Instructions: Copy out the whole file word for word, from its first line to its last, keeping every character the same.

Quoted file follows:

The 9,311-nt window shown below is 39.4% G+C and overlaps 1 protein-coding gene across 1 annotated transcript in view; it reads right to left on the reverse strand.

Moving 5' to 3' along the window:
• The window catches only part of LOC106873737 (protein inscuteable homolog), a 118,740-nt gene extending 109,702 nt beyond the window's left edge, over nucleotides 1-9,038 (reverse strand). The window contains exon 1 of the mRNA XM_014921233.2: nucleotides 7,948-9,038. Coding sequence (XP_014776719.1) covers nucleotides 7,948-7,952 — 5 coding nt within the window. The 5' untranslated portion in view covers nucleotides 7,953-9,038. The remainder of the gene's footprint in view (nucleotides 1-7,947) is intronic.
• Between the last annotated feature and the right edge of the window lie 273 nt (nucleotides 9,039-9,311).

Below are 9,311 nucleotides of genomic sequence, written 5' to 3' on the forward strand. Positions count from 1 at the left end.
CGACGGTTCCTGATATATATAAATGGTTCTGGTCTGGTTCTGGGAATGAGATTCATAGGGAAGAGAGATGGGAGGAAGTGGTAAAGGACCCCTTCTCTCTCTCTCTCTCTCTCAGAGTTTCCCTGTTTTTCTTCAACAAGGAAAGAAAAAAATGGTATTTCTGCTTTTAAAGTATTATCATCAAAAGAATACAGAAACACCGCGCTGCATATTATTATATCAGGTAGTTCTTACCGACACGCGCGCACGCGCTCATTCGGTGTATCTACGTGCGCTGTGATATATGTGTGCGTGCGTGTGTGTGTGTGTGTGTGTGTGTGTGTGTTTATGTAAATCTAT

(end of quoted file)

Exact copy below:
The 9,311-nt window shown below is 39.4% G+C and overlaps 1 protein-coding gene across 1 annotated transcript in view; it reads right to left on the reverse strand.

Moving 5' to 3' along the window:
• The window catches only part of LOC106873737 (protein inscuteable homolog), a 118,740-nt gene extending 109,702 nt beyond the window's left edge, over nucleotides 1-9,038 (reverse strand). The window contains exon 1 of the mRNA XM_014921233.2: nucleotides 7,948-9,038. Coding sequence (XP_014776719.1) covers nucleotides 7,948-7,952 — 5 coding nt within the window. The 5' untranslated portion in view covers nucleotides 7,953-9,038. The remainder of the gene's footprint in view (nucleotides 1-7,947) is intronic.
• Between the last annotated feature and the right edge of the window lie 273 nt (nucleotides 9,039-9,311).

Below are 9,311 nucleotides of genomic sequence, written 5' to 3' on the forward strand. Positions count from 1 at the left end.
CGACGGTTCCTGATATATATAAATGGTTCTGGTCTGGTTCTGGGAATGAGATTCATAGGGAAGAGAGATGGGAGGAAGTGGTAAAGGACCCCTTCTCTCTCTCTCTCTCTCTCAGAGTTTCCCTGTTTTTCTTCAACAAGGAAAGAAAAAAATGGTATTTCTGCTTTTAAAGTATTATCATCAAAAGAATACAGAAACACCGCGCTGCATATTATTATATCAGGTAGTTCTTACCGACACGCGCGCACGCGCTCATTCGGTGTATCTACGTGCGCTGTGATATATGTGTGCGTGCGTGTGTGTGTGTGTGTGTGTGTGTGTGTGTTTATGTAAATCTAT